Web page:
Police ban Mumbai queer Pride march to stop demonstrators discussing politics

Mumbai LGBT+ Queer pride

Police in Mumbai have banned the city’s annual Pride march, fearing the queer people in attendance will discuss politics.

Queer Azaadi Mumbai has organised the Pride parade every year since 2008, but on Wednesday January 29 police revoked permission for the parade to take place on February 1.

The organisers posted a picture of a letter from the police on Twitter which, according to the Deccan Herald, said that the police suspected demonstrators might shout anti-government slogans and protest the controversial Citizenship Amendment Act (CAA).

The CAA was created by the India’s majority political party, the Hindu right-wing Bharatiya Janata Party, and it was passed in December 2019.

It aims to expedite Indian citizenship for those fleeing religious persecution in Pakistan, Bangladesh and Afghanistan.

However the act only names Hindus, Sikhs, Buddhists, Jains, Parsis and Christians, and does not extend protections to Muslims. It has been criticised by a spokesperson for the UN High Commissioner for Human Rights as “fundamentally discriminatory”.

The act is also tied to the introduction of a National Register of Citizens (NRC), which the government plans to implement for the entire country by 2021.

People will have to prove their citizenship to be included on the database. In August 2019, a list was published for the state of Assam in which 1.9 million residents were left off the list, putting their citizenship at risk.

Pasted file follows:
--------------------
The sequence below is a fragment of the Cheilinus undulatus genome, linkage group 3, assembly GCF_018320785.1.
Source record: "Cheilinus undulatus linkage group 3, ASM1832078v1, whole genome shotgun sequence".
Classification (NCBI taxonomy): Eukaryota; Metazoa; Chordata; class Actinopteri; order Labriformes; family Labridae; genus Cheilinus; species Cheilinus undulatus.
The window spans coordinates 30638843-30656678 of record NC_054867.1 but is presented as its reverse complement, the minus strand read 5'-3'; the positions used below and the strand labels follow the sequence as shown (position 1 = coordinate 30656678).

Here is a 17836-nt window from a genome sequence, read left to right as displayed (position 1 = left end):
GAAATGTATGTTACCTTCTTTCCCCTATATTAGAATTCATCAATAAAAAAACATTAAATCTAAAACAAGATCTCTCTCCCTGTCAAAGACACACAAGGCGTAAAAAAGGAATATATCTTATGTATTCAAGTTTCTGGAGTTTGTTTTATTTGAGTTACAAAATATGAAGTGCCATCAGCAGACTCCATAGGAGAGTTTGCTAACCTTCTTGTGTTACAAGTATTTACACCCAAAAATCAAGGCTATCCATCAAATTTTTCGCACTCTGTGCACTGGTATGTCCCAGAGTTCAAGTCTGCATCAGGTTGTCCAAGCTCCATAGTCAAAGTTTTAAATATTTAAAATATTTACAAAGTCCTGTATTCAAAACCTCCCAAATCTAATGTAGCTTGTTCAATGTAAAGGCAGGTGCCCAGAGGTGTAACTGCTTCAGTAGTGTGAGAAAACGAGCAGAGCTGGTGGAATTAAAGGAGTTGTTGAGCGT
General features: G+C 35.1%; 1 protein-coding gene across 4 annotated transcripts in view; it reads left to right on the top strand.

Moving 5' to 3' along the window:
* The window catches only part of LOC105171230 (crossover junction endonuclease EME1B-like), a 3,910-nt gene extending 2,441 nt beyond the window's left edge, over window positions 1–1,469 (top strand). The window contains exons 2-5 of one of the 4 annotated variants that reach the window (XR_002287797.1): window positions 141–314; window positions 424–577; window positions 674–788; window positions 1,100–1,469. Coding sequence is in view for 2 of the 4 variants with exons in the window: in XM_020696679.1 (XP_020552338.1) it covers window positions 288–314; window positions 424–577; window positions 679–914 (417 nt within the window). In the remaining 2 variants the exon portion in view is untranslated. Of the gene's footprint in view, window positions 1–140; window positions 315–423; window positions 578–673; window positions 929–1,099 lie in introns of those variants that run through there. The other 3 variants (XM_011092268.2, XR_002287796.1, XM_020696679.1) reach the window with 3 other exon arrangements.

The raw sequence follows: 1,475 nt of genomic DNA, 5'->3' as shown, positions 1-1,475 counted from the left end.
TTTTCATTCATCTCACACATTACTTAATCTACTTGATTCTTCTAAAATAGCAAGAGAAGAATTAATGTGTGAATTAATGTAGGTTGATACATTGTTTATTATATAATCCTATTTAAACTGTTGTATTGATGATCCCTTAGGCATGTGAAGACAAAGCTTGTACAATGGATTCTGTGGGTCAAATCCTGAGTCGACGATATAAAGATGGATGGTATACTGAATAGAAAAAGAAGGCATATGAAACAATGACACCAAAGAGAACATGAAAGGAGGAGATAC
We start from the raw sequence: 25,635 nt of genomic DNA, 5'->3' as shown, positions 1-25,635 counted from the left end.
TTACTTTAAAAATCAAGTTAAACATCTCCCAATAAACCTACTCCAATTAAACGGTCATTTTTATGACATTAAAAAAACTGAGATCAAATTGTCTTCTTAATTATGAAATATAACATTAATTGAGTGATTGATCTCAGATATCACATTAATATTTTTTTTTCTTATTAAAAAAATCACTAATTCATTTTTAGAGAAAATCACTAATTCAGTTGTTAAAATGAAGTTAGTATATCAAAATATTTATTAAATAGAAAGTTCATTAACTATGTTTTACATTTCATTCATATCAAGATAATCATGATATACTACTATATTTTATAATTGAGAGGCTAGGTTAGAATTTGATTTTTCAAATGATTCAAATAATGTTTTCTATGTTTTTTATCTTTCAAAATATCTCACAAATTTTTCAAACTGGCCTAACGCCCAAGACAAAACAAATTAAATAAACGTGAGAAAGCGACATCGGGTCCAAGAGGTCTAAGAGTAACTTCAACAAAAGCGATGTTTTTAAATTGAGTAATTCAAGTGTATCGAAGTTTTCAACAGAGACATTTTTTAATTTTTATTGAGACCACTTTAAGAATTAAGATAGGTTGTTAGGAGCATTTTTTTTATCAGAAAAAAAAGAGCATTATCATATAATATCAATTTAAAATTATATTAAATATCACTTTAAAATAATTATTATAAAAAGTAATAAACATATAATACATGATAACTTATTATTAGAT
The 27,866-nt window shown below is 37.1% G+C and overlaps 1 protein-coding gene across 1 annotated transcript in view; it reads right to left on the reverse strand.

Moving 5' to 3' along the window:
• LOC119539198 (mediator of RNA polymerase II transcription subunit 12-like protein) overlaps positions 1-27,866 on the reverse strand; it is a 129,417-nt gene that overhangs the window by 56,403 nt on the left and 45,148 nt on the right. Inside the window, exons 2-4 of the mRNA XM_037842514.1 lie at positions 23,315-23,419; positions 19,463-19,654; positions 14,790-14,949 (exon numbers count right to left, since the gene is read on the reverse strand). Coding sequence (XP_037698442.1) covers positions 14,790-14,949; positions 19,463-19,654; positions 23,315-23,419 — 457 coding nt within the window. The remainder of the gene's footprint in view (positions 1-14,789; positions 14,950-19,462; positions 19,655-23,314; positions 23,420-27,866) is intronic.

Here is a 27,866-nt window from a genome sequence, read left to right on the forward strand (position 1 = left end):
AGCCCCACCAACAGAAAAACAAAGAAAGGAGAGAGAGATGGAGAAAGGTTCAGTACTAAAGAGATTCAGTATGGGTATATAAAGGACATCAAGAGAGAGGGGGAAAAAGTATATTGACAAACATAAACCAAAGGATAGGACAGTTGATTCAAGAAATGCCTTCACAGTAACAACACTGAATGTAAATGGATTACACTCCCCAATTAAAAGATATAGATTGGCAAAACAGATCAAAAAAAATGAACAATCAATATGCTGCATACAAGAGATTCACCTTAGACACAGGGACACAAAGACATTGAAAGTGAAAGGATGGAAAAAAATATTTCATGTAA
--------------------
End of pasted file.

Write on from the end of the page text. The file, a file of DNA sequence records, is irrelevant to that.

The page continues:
Many insist that the combination of the CAA and the NRC will prevent Muslims from claiming Indian citizenship, and there have been widespread protests.

But LGBT+ activists say that they will also be severely affected by the legislation.

Harish Iyer, a Mumbai equal rights campaigner and drag artist, wrote on Twitter: “We all are a mixture of identities. Queer is just one of those. Moreover we live in a democracy.

“The NRC/CAA issue, for and against, is a queer rights issue. We don’t exist in the forefront or margins, we also exist in intersections. We don’t live isolated desolate lives.

“We live lives brimming with many truths. If one of our truths gets denied permission, we get denied permission. We want Pride. And Pride for all.”

Rituparna Borah, an LGBT+ activist, previously told Al Jazeera: “Queer people are either disowned by their family or forced to leave homes. How would they acquire the documents that are necessary to prove citizenship?”

Vivek Azad, a trans man and activist, also told the Hindustan Times: “We are still fighting for our identity in this country and now we are being asked for papers to prove our citizenship.

“Some of my documents were burnt by my family after I had an altercation with them. How do I get those back?

“Those who left their homes, like me, are fighting for our basic rights and existence. And now we are being made to fight for our citizenship too.”